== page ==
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COOS COUNTY – School dress codes have been under scrutiny across the nation, particularly for singling out girls for outdated standards.

The World took a look at local school dress codes, two being nearly identical between the North Bend and Coquille school districts.

“There's never been a finger-length measurement officially,” said North Bend High School Vice Principal Jake Smith. “It's not been done because some people may have longer or shorter arms.”

Instead, the dress code calls for students to simply have a well-groomed appearance and to not wear hats during school hours. The guidelines go on to prohibit short shorts/running shorts, cut-offs and tank tops, open-backed clothing and half shirts, and all clothing should never display offensive language, obscenities, vulgarities, or suggestions of immoral behavior.

However, there is also a line that reads, “The principal shall have the prerogative of prohibiting specific items of clothing which, in his or her judgment, distract from the educational process.”

“We expect kids to dress appropriately,” said Principal Bill Lucero. “If kids wear a skirt that's too short, we won't take out a ruler and measure down their leg. We only do something if it seems inappropriate. It's no big deal because it comes down to the distraction, and that is always going to be subjective.”

Smith added that “if boys were wearing a really skimpy tank top or beer logo, it would be the same.”

The Coquille School District has an identical line in their dress code, allowing the principal to decide if clothing is inappropriate.

However, whenever a dress code situation makes national headlines, Superintendent Tim Sweeney shares the articles with his building principals.

“I ask them if this came up at your school, what would you do?” he said. “The last thing we want to do is say a girl has too short of skirt. We don't want to be that.”

In Coquille, a principal's discretion to decide if clothing is out of line with the dress code usually falls under displays of tobacco, alcohol, or suggestive language. In fact, Sweeney remembers only one time where the dress code was used to make a student change his shirt, and that was five years ago.

“The kid wore a Nike shirt with a football player on it saying, 'Show me your TDs,' or your touchdowns, but it sounds like something else,” Sweeney said. “When the kid was told not to wear it, he was fine with that. Our principals understand what is acceptable for their buildings, and if something comes up they call the parents. Generally it's been amicable and hasn't been an issue.”

Sweeney is glad that students attending public school have opportunities to express themselves and show off nice clothing at events, but it's up to the principals to make sure things run smoothly and that includes the dress code.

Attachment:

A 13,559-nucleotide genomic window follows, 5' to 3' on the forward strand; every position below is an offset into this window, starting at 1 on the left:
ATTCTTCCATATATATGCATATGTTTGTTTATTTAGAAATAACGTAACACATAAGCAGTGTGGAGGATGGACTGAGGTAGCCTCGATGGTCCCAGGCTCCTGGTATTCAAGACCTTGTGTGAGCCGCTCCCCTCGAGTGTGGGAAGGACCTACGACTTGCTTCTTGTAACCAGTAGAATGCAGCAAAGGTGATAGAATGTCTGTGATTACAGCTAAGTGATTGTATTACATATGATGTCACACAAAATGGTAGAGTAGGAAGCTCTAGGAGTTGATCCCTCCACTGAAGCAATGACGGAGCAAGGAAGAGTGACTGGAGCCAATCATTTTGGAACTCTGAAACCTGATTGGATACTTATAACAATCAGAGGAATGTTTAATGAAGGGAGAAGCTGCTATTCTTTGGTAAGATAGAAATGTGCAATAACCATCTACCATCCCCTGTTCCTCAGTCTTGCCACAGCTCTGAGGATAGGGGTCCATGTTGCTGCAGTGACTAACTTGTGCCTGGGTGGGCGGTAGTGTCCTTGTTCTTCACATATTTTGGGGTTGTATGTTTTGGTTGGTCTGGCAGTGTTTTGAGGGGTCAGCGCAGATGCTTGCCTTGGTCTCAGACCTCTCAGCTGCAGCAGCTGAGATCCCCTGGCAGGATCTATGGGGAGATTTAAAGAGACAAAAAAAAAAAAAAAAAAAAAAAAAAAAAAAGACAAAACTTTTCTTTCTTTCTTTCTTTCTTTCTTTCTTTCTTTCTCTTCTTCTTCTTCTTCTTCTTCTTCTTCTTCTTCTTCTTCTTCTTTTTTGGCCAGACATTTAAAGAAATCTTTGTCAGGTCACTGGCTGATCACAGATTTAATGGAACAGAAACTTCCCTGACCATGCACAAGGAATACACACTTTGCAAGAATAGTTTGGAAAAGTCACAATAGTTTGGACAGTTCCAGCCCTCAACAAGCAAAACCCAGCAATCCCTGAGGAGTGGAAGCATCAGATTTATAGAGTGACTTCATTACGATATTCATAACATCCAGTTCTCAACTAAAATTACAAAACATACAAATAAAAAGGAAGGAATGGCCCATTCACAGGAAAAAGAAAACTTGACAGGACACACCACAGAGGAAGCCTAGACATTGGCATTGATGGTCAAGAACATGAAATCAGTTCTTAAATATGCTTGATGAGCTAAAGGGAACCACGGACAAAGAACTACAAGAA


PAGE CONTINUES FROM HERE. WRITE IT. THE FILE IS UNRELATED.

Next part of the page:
“I've never had a principal call saying a girl has a too short of skirt on or a boy is showing too much chest hair or anything like that,” he said. “That goes back to the parents having a big part of helping us through this, making sure what their children wear when they leave the house is school appropriate.”

The glaring difference between these dress codes showed up at the Coos Bay School District, where there was no discretion left up to building principals.

Superintendent Bryan Trendell read out of the parent handbook, stating that neat and clean appearances are highly desirable, but that the district realizes styles of dress and grooming changes and should not be regulated by school edict.

Instead, the dress code tells students that they are expected to use good judgment and taste that a “majority of reasonable people consider appropriate for the occasion,” citing that they have the right to expect a productive school environment that is both healthy and safe.

The dress code asks that students help the district meet those expectations by coming to school dressed and groomed so as not to create a health and safety hazard, and should abide by health and safety rules and guidelines set by the state. It calls for no revealing clothing or those with offensive graphics or language, just as the Coquille and North Bend dress codes did.

“Our school board recognizes that with our policy fashion styles change over the course of time,” Trendell said. “Our dress code is detailed, but pretty simple.”

The Coos Bay School District has parents sign and initial the handbook at the beginning of the year. During the fall and again in the spring, when warm weather returns, the district puts out notifications and messages on its website and in newsletters reminding students and parents that the dress code should be followed.

“The most important thing is our students have a right to a safe place to receive education,” Trendell said.

Reporter Jillian Ward can be reached at 541-269-1222, ext. 235, or by email at Follow her on Twitter: @JE_Wardwriter.